Sylvester Stallone is perhaps one of the most iconic movie stars in American history, the kind of hitmaker who can stack blockbusters so high that a few get lost in the shuffle. Not everything it touched turned to gold, but there’s at least one film that managed to combine stellar action and hilarious social commentary without getting the credit it deserves.
the wrecker was a 1993 sci-fi action blockbuster starring the aforementioned Italian stallion and Blade starring Wesley Snipes. The film was the first feature film project of director Marco Brambilla, who has become a groundbreaking contemporary artist. He directed exactly one other feature film; it’s hard to believe, but the director of the wrecker continued to create almost exclusively works of art worthy of museums rather than movie theatres.
the wrecker is the story of John Spartan, a classic badass cop on the edge, ripped straight from a dozen other action movies. Spartan has a nemesis relationship with an eccentric supervillain named Simon Phoenix, until his failed loose cannon attempt to resolve a hostage situation results in massive collateral damage. The cop and the criminal are tried for the needless death of a bus full of people and the couple are sentenced to the same sentence, incarceration by cryogenic freezing. Decades later, Phoenix is Thawed for a parole hearing but easily escapes his captors, leading the people of 2032 to Thaw Spartan to hunt him down.
The couple are reborn in San Angeles, a repressive nanny state where anything considered harmful, from swearing to red meat, is illegal. The advantage of this dictatorial regime is that the violence has effectively ceased to be, but it makes future cops unable to deal with the unfrozen criminal. Spartan must defeat his former nemesis, while adapting to a future doomed to the complete annihilation of everything he loves and stands for.
Obviously, the action is the draw here. It’s not really comparable to modern John Wick aesthetic, nor to the standard of the superhero movie. The closest comparison would certainly be any Schwarzenegger vehicle, from Commando at Total recall. the wrecker is an action comedy, but it really doesn’t mix the two very well. Both frontrunners spit one-liners around the pace most people breathe and perform athletic feats far beyond human capability. The two main characters are like cartoon reissues of classic tropes; everything a fan of the genre could expect turned into 11 with fantastic results. Buildings explode, sci-fi weapons are hurled with wild abandon, and its bombastic presentation perfectly matches the over-the-top performance and absurd setting.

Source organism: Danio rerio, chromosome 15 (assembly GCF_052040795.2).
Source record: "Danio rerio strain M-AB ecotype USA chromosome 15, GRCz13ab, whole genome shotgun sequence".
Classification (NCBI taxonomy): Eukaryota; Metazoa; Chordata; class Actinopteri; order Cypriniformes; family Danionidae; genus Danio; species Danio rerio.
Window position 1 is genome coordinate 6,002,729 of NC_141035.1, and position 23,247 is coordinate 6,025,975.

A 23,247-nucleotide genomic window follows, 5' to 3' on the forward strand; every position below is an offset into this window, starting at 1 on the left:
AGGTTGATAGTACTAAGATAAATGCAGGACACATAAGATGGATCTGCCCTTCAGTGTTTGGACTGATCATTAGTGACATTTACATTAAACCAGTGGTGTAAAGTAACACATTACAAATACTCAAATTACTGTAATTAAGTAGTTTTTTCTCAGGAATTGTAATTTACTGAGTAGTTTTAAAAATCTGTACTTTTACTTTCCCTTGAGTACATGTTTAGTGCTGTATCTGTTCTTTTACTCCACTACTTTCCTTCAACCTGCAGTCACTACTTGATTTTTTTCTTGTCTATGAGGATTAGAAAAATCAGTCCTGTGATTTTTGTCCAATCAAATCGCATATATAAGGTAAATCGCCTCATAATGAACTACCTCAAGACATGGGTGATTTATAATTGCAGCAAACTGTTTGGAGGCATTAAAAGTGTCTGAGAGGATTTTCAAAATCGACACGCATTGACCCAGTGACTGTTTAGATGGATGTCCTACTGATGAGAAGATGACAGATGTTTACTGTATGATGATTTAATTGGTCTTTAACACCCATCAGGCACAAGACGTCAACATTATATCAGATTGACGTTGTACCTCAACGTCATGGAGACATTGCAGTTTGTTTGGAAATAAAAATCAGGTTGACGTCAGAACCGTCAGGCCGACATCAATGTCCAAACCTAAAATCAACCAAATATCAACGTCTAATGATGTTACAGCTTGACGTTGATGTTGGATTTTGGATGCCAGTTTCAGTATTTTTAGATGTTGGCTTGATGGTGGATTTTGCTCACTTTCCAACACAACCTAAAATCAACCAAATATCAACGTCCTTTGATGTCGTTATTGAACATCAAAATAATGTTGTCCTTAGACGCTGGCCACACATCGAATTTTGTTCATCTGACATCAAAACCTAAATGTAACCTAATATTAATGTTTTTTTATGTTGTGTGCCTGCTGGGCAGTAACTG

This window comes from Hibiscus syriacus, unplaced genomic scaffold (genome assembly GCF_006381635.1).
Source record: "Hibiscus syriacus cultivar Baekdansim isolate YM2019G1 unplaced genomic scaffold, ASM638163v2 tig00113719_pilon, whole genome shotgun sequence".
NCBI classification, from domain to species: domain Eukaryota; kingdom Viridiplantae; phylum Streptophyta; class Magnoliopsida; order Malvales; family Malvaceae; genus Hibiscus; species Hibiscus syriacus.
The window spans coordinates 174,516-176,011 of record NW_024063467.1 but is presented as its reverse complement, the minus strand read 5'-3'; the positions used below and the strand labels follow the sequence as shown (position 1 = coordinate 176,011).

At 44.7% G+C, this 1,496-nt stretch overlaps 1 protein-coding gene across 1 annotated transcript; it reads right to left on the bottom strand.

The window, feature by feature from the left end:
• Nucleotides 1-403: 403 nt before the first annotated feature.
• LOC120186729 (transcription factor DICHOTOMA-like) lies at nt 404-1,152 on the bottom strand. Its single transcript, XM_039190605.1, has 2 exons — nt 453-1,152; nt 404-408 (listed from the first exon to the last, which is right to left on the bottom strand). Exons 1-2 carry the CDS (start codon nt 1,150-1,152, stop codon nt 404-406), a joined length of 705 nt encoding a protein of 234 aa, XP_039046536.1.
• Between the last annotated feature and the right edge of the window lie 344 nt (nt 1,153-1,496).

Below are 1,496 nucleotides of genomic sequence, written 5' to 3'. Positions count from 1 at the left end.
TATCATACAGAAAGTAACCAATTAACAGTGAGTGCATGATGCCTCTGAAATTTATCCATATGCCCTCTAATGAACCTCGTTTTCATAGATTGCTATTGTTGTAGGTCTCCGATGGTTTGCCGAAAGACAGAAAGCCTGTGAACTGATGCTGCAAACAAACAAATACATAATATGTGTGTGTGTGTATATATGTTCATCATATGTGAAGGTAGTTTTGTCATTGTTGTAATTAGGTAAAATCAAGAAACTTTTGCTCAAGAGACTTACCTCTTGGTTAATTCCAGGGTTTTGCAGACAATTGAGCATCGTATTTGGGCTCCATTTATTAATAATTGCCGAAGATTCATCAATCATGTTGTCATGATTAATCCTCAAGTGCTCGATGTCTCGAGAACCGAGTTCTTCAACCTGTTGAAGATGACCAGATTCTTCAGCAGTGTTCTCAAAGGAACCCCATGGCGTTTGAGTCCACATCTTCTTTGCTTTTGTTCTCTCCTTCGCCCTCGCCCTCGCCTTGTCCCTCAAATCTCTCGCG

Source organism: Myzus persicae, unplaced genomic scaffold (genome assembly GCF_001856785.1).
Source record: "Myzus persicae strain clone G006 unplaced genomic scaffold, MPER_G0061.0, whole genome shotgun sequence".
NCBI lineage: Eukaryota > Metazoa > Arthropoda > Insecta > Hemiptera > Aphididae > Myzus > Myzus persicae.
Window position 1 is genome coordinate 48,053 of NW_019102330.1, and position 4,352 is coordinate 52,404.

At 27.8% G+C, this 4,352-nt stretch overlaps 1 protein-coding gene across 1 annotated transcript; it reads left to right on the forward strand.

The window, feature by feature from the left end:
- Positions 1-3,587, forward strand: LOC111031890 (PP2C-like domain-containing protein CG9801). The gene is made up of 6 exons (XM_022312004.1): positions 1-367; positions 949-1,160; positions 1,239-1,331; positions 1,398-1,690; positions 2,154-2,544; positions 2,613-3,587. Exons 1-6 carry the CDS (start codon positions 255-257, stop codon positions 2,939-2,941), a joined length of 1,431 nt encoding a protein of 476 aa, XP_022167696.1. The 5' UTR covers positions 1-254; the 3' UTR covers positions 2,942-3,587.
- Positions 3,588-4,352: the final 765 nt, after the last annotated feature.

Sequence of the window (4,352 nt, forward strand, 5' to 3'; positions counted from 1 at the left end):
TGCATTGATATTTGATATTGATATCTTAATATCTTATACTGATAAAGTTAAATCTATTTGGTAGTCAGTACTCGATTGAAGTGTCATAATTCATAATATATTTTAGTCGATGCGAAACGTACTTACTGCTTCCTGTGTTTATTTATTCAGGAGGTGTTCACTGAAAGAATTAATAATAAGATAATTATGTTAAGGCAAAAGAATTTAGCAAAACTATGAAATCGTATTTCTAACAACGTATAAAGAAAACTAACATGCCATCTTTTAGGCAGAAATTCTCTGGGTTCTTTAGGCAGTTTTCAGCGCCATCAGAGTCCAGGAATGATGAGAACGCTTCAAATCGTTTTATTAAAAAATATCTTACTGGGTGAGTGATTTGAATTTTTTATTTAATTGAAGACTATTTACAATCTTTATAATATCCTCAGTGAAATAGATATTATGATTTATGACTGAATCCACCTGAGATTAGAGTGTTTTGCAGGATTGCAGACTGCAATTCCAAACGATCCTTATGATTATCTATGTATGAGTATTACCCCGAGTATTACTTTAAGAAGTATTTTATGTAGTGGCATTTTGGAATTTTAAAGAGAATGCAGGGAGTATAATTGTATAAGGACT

The package that surrounds the thrilling action scenes is also a bizarre and wonderful choice of cinema. The film posits a future bent around the often misunderstood concept of political correctness, elevated to the status of state-sponsored dogma. San Angeles is a strong crackdown on personal freedom, seeing fit to restrict people’s actions for their own supposed good. Beneath the city lives a contingent of dissidents led by Dennis Leary with the exact opposite ethos, an almost self-destructive edict of liberation.
San Angeles’ dictatorial public safety is matched if not offset by its extremely crass consumerism. Its radio stations play only brand-approved jingles, cabaret artists sing commercials and, ironically, the film features one of the most egregious examples of product placement of all time. Taco Bell enjoyed a branding deal with the film, being tagged the winner of the “franchise war” and thus being the only restaurant available in town. In a way, it is both a criticism and an example of mainstream advertising.
The movie has its issues, even amidst all of its cheesy ’90s glory. Conceptually, a movie about a cop with a history of civilian casualties being the only thing that can save the world, exclusively due to its willingness to shooting and killing people hasn’t aged well. In less serious issues, however, the story is one of the most predictable narratives in modern cinema. There are absolutely no surprises, every character does exactly what they seem to do on first glance, from heroes and villains to comic relief and random extras. Its imagery, while fun to watch, flies all over the place and seems a little obvious in its copycat homework from other films. Ultimately the wrecker is silly, but it’s as much a point of pride as condemnation for the film.
movies like the wrecker don’t come often anymore; ready to combine the era’s action blockbuster with bizarrely focused social commentary. Despite the myriad ways it shows its age, like a relic that hoped to portray the future, the wrecker still worth a visit. The film is available on Hulu and Amazon Prime.
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